case on the first floor of the MSC. Deadline is Sunday November 5, 6 p.m.
1. Please circle one:
a. Male b. Female
3. Please write your classification:
Please circle where you live:
a. On-Campus b. Off-Campus
a. Senior
b. Junior
c. Sophomore
d. Freshman
e. Faculty/Staff
f. Graduate Student
Have you ever attended an Aggie Cinema movie? YES NO
Would you be interested in attending a movie on Sunday evenings at 8:00 p.m.?
Circle 8 of the following International films that you would like to see.
1. Anne of 1000 Days
2. Macbeth
3. King Lear
4. The Mad Adventures of Rabbi Jacob
5. Padre Padrone
6. Los Olvidados (The Young and The Damned)
7. All Screwed Up (Wertmuller)
8. Satyricon
9. Judgment at Nuremberg
10. La Strada
11. Small Change
12. Madame Rosa
13. The Bicycle thief
14. Cria
15. La Dolce Vita
Circle 15 of the following Classic films that you would like to see.
1. Marx Brothers Festival
Animal Crackers
Duck Soup
2. Keystone Cops (Golden Age for)
3. East of Eden (’55) - James Dean
4. The Little Foxes (’41) - Bette Davis
5. Arsenic and Old Lace - Cary Grant
6. El Cid (’61) - Charlton Heston
7. Jane Eyre (’43) - Joan Fontaine, Orson Welles
8. The African Queen (’51) - Humphrey Bogart,
Katherine Hepburn
9. Joan of Arc (’48) - Ingrid Bergman
10. We’re No Angels (’42)
11. The Count of Monte Cristo (’34) - Robert Donat
12. Rebel Without A Cause (’55) - James Dean
13. Meet John Doe (’ ) - Gary Cooper
14. Mr. Smith Goes to Washington (’39) - James Stewart
15. Gentleman's Agreement (’47) - Gregory Peck
16. The Best Years of Our Lives (’46) - Fredric March
Frank Capra Festival
It’s A Wonderful Life (1946)
Mr. Deeds Goes to Town (1936)
Sergeant York (’41) - Gary Cooper
National Velvet (’45) - Elizabeth Taylor
20. An American in Paris (’51) - Gene Kelly
21. My Man Godfrey (’36) - William Powell, Carole Lombard
22. Clark Gable Festival
It Happened One Night (’34)
The Hucksters (’47)
Mutiny on the Bounty (’35)
Red Dust (’32)
23. Spencer Tracy Festival
Adam’s Rib
Boys Town
Captains Courageous
The Old Man and The Sea
24. Cary Grant Festival
The Talk of The Town (’42)
His Girl Friday (’40)
Holiday (’38)
Notorious (’46)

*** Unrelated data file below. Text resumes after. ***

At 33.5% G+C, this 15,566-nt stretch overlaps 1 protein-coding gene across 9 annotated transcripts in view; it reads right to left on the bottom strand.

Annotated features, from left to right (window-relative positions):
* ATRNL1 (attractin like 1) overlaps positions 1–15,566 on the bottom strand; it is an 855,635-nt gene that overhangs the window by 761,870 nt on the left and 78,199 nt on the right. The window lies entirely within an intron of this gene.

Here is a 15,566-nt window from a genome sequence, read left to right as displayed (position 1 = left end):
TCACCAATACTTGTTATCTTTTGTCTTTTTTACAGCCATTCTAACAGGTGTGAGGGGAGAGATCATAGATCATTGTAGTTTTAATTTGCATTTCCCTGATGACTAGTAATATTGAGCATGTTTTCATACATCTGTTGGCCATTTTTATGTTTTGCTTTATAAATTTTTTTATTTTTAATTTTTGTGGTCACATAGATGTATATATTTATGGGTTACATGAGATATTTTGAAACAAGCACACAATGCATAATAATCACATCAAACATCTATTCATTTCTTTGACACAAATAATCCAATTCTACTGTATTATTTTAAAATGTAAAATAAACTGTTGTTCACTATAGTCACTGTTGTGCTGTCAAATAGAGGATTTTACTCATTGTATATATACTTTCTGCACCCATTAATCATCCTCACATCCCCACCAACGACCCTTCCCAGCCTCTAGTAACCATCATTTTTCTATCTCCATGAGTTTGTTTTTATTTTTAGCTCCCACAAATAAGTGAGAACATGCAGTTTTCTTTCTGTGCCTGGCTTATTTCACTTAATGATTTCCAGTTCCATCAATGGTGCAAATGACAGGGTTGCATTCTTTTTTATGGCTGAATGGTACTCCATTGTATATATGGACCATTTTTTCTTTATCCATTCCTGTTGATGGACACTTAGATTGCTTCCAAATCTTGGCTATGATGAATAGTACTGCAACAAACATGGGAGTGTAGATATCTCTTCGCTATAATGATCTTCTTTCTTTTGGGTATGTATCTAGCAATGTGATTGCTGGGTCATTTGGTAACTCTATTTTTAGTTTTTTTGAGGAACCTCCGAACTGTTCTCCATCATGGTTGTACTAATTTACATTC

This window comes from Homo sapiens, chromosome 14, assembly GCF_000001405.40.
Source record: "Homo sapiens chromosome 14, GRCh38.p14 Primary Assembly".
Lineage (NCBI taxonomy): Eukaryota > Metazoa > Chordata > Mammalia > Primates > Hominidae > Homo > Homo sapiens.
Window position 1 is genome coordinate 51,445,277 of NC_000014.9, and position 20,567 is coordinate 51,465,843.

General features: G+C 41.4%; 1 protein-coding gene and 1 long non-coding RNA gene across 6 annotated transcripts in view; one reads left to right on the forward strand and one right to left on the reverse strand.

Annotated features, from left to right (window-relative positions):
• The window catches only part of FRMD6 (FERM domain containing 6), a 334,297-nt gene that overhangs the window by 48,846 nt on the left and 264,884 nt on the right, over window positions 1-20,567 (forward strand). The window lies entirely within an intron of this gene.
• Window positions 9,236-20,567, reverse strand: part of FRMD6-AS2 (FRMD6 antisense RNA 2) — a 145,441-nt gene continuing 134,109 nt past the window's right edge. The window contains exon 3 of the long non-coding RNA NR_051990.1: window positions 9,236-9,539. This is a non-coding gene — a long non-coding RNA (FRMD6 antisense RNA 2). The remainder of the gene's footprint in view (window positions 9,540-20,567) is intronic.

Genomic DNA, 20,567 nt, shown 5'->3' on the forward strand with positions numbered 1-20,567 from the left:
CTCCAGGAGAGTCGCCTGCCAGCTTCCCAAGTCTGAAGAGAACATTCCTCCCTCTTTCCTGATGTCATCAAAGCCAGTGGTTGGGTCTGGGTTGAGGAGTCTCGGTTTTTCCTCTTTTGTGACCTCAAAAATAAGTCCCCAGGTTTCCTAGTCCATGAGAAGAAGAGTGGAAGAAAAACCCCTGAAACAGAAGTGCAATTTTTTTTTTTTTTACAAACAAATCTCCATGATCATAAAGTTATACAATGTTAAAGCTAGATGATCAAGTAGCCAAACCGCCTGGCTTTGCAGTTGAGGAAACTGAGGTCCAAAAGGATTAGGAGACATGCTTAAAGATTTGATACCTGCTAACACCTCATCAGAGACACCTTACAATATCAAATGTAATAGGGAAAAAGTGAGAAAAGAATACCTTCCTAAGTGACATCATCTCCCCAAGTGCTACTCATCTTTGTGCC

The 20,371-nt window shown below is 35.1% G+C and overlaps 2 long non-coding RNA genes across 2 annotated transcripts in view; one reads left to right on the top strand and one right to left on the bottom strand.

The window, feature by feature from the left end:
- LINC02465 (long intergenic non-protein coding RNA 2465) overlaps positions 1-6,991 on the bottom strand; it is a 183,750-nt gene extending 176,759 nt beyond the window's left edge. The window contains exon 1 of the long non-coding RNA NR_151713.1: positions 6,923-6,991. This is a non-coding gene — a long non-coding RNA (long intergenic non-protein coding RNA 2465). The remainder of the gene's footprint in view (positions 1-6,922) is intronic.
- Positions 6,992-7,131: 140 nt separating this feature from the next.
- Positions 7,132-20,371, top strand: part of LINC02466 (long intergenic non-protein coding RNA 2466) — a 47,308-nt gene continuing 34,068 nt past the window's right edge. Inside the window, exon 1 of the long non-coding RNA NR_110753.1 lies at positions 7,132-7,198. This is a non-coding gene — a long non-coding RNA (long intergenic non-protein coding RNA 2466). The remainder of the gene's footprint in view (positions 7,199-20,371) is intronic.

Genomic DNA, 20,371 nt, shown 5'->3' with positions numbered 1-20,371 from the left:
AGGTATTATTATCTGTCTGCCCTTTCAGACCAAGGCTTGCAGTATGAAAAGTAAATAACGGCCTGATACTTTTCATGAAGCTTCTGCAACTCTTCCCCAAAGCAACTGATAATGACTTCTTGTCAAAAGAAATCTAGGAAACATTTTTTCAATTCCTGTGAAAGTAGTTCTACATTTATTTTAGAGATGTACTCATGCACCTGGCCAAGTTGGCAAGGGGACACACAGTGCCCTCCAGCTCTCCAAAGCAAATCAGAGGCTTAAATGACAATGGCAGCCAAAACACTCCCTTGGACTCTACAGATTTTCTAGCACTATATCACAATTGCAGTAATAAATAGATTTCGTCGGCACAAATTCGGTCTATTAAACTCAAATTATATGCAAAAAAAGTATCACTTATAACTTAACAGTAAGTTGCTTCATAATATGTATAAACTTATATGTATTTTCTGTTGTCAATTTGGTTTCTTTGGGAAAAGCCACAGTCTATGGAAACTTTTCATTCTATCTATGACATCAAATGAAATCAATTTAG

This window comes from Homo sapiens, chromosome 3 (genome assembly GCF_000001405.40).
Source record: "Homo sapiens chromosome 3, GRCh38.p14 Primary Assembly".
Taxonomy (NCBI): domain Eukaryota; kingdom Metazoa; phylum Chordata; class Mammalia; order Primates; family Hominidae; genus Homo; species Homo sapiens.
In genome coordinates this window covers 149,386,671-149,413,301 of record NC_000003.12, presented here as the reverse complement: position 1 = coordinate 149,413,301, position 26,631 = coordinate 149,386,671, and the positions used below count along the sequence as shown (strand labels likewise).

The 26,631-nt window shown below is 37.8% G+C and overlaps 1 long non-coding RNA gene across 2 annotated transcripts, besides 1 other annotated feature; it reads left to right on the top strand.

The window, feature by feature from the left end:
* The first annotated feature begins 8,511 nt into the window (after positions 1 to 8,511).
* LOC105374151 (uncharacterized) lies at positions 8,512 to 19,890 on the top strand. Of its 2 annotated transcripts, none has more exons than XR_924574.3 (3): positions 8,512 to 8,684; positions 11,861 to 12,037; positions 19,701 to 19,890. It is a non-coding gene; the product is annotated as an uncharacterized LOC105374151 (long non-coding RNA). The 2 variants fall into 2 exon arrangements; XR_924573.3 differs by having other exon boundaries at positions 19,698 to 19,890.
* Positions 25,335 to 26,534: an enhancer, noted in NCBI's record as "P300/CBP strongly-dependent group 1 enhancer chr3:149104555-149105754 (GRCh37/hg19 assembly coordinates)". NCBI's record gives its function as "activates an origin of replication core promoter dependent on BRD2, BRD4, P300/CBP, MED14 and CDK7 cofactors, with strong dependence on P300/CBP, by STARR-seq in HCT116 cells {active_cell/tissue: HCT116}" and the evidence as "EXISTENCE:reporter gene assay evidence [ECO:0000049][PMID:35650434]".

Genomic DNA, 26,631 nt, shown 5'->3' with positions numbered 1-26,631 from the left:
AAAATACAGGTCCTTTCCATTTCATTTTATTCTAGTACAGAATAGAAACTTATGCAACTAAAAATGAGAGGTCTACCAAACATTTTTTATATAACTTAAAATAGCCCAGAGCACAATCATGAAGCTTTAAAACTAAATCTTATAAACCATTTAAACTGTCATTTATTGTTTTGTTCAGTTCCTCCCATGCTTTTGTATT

25. The Big Country (’58) • Charlton Heston, Gregory Peck
26. Duel hi the Sun (’46) - Jennifer O’Neil, Gregory Peck
27. Yankee Doodle Dandy (’42) - James Cagney
28. Going My Way (’44) • Bing Crosby
29. The Robe (’53) - Richard Burton
30. The Philadelphia Story (’ ) - James Stewart
Circle 15 of the following matinee films which you would attend:
1. Other Side of the Mountain (Part II)
Airport ’77
2. In Casey’s Shadow
Paper Moon
3. I Wanna Hold Your Hand
Brother Sun, Sister Moon
4. A Touch Of Class
Great Gatsby
5. Chitty, Chitty, Bang, Bang
The Dove
6. Jonathan Livingston Seagull
Where the Red Fern Grows
7. The King & I
The 3 Lives of Thomasina
8. Sugarland Express
You Light Up My Life
9. Murder on the Orient Express
10. The Lion in Winter
Lost Horizon (’73)
11. 1776
Ten Little Indians
12. A New Leaf
Brian’s Song
13. Love Story
Echoes of a Summer
14. Twelve Chairs (Mel Brooks)
Man of La Mancha (’72)
15. Crossed Swords
The Ten Commandments
Circle 15 of the following midnight films which you would attend:
1. The Boys in Company C
2. F.M.
3. Dog Day Afternoon
4. Shampoo
5. Freebie and the Bean
6. Return of the Dragon
7. Outlaw Josey Wales
8. Easy Rider
9. Last Picture Show
10. High Anxiety
11. Walking Tall
12. The Magic Christian
13. Three Musketeers
14. Four Musketeers
15. Start the Revolution Without Me
16. The Graduate
17. Rabbit Test
18. Bingo Long & The Travelling All-Stars
19. Last Remake of Beau Geste
20. Lenny
21. The Mechanic
22. The Front Page
23. Day of the Jackal
24. Grizzly
25. The Black Bird
26. Thank God it’s Friday
27. Which Way Is Up?
Circle 15 of the following Popular films that you would like to see.
1. Saturday Night Fever
2. Woody Allen Festival
Take the Money and Run
The Front
Everything You Always . . . About Sex!
Play It Again Sam
Love and Death
3. Heroes
4. House Calls
5. The Choir Boys
6. The Greek Tycoon
7. Grease
8. Gray Lady Down
9. F.M.
10. First Love
11. Staight Time
12. The Boys In Company C
13. In Casey’s Shadow
14. Foul Play
15. Mel Brooks Festival
Blazing Saddles
High Anxiety
Silent Movie
The Producers
16. Coma
17. The Cheap Detective
18. The Swarm
19. Silver Bears
20. The One and Only
21. American Hot Wax
22. Rocky
23. Semi-Tough (if released)
24. Clint Eastwood Festival
Dirty Harry
The Good, the Bad, and the Ugly
Fistful of Dollars
Magnum Force
Paint Your Wagon (Matinee)
Robert Radford Festival
the Sting
Butch Casidy
Three Days of the Condor
The Way We Were
Waldo Pepper
The Paper Chase
What’s Up Doc